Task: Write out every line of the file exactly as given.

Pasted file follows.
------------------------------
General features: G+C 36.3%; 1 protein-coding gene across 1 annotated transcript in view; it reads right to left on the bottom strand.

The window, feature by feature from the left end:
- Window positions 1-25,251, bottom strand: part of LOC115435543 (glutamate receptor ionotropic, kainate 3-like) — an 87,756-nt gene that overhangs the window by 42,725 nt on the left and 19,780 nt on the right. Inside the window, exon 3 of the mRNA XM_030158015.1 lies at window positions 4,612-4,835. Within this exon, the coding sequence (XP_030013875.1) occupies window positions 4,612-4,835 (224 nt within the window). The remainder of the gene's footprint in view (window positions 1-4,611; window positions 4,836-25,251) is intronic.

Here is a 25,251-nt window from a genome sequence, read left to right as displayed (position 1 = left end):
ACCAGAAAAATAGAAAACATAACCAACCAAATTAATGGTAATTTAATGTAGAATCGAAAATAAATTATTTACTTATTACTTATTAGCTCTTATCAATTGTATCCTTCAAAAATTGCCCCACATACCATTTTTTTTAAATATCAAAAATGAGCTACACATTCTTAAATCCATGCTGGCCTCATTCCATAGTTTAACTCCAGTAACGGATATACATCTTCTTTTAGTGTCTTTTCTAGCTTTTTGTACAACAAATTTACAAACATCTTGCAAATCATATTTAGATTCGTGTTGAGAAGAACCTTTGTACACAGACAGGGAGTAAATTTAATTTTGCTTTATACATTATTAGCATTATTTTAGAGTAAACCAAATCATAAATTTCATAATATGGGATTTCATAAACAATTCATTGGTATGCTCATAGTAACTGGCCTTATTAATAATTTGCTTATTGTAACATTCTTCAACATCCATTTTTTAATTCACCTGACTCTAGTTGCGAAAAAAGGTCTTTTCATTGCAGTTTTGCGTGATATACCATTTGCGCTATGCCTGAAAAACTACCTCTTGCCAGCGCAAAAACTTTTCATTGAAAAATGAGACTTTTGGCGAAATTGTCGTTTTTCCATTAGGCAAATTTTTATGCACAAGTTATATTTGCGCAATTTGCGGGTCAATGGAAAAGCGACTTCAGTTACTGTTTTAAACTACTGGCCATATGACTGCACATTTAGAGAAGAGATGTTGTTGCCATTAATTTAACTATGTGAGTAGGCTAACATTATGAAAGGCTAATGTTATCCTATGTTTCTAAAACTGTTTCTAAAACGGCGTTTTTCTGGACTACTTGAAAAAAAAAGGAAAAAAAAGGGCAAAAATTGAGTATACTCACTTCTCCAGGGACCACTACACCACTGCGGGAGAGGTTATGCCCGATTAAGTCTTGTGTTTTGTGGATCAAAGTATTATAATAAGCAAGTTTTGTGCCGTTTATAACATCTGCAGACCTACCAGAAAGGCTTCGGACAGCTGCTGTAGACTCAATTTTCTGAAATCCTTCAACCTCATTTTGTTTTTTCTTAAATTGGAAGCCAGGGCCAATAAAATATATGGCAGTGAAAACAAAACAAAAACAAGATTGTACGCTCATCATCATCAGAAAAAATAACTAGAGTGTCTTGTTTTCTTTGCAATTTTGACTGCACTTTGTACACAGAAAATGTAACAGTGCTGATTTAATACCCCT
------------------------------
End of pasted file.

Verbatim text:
General features: G+C 36.3%; 1 protein-coding gene across 1 annotated transcript in view; it reads right to left on the bottom strand.

The window, feature by feature from the left end:
- Window positions 1-25,251, bottom strand: part of LOC115435543 (glutamate receptor ionotropic, kainate 3-like) — an 87,756-nt gene that overhangs the window by 42,725 nt on the left and 19,780 nt on the right. Inside the window, exon 3 of the mRNA XM_030158015.1 lies at window positions 4,612-4,835. Within this exon, the coding sequence (XP_030013875.1) occupies window positions 4,612-4,835 (224 nt within the window). The remainder of the gene's footprint in view (window positions 1-4,611; window positions 4,836-25,251) is intronic.

Here is a 25,251-nt window from a genome sequence, read left to right as displayed (position 1 = left end):
ACCAGAAAAATAGAAAACATAACCAACCAAATTAATGGTAATTTAATGTAGAATCGAAAATAAATTATTTACTTATTACTTATTAGCTCTTATCAATTGTATCCTTCAAAAATTGCCCCACATACCATTTTTTTTAAATATCAAAAATGAGCTACACATTCTTAAATCCATGCTGGCCTCATTCCATAGTTTAACTCCAGTAACGGATATACATCTTCTTTTAGTGTCTTTTCTAGCTTTTTGTACAACAAATTTACAAACATCTTGCAAATCATATTTAGATTCGTGTTGAGAAGAACCTTTGTACACAGACAGGGAGTAAATTTAATTTTGCTTTATACATTATTAGCATTATTTTAGAGTAAACCAAATCATAAATTTCATAATATGGGATTTCATAAACAATTCATTGGTATGCTCATAGTAACTGGCCTTATTAATAATTTGCTTATTGTAACATTCTTCAACATCCATTTTTTAATTCACCTGACTCTAGTTGCGAAAAAAGGTCTTTTCATTGCAGTTTTGCGTGATATACCATTTGCGCTATGCCTGAAAAACTACCTCTTGCCAGCGCAAAAACTTTTCATTGAAAAATGAGACTTTTGGCGAAATTGTCGTTTTTCCATTAGGCAAATTTTTATGCACAAGTTATATTTGCGCAATTTGCGGGTCAATGGAAAAGCGACTTCAGTTACTGTTTTAAACTACTGGCCATATGACTGCACATTTAGAGAAGAGATGTTGTTGCCATTAATTTAACTATGTGAGTAGGCTAACATTATGAAAGGCTAATGTTATCCTATGTTTCTAAAACTGTTTCTAAAACGGCGTTTTTCTGGACTACTTGAAAAAAAAAGGAAAAAAAAGGGCAAAAATTGAGTATACTCACTTCTCCAGGGACCACTACACCACTGCGGGAGAGGTTATGCCCGATTAAGTCTTGTGTTTTGTGGATCAAAGTATTATAATAAGCAAGTTTTGTGCCGTTTATAACATCTGCAGACCTACCAGAAAGGCTTCGGACAGCTGCTGTAGACTCAATTTTCTGAAATCCTTCAACCTCATTTTGTTTTTTCTTAAATTGGAAGCCAGGGCCAATAAAATATATGGCAGTGAAAACAAAACAAAAACAAGATTGTACGCTCATCATCATCAGAAAAAATAACTAGAGTGTCTTGTTTTCTTTGCAATTTTGACTGCACTTTGTACACAGAAAATGTAACAGTGCTGATTTAATACCCCT